Several studies have linked teenage pregnancies to lack of knowledge, peer pressure, lack of utilization of contraceptives and cultural practices such as forced marriages . Religious practices have been shown to affect birth preparedness due to different religious practices prohibiting or enhancing birth preparation. Most of the respondents were Protestants. Religions other than protestant and Catholic were significantly associated with birth preparedness. These findings are in agreement with an Ethiopian study which established that Muslim religion was associated with birth preparedness [24,25]. However, a study assessing the factors affecting birth preparedness in Ethiopia and West Bengal which revealed no association of religion and birth preparedness [26,27]. Practices carried out in some religions likely to affect birth preparedness positively or negatively.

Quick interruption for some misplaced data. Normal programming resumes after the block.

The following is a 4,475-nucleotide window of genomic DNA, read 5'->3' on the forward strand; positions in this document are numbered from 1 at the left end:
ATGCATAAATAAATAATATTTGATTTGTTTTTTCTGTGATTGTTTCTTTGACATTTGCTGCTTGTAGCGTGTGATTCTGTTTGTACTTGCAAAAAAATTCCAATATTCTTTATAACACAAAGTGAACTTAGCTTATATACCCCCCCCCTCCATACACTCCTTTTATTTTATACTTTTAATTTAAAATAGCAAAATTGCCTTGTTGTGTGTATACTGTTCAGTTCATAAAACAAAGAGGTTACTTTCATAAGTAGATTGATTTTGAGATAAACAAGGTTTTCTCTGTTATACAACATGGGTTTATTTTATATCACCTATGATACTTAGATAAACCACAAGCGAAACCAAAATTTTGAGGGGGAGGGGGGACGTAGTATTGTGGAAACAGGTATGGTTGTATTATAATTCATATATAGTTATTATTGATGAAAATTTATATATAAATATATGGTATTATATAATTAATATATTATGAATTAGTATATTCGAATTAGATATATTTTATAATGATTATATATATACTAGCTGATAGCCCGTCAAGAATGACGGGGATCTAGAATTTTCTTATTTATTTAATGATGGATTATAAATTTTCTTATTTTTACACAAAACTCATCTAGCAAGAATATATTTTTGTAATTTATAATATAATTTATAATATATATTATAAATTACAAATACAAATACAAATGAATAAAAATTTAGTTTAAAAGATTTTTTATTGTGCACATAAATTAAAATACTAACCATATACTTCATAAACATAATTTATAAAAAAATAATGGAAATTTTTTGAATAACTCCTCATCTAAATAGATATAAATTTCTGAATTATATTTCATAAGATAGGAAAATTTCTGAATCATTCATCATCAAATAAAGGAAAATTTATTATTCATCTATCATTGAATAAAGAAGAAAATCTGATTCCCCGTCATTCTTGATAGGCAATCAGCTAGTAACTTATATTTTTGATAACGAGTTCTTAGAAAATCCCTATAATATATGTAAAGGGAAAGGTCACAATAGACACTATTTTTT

Some religions believe in not seeking formal health care or disapprove some health care services such as blood transfusion thus this will jeopardize health of the individual. Other religions encourage their clients to utilize health care services thus this offers promotion of the services. Majority of the Kenyan population reside in the rural areas. In this study, most of the respondents resided in the rural areas. The urban residence was associated with birth preparedness. These findings are in agreement with other studies in Ethiopia [28-30]. As compared to those residing in the urban setting, those in the rural area may not freely access some amenities because of their unavailability thus, they may be required to seek the services in the urban areas. Parity is a predictor of birth preparedness and this may be due to previous experience for those who have given birth before or the anticipation for childbirth for the first time mothers.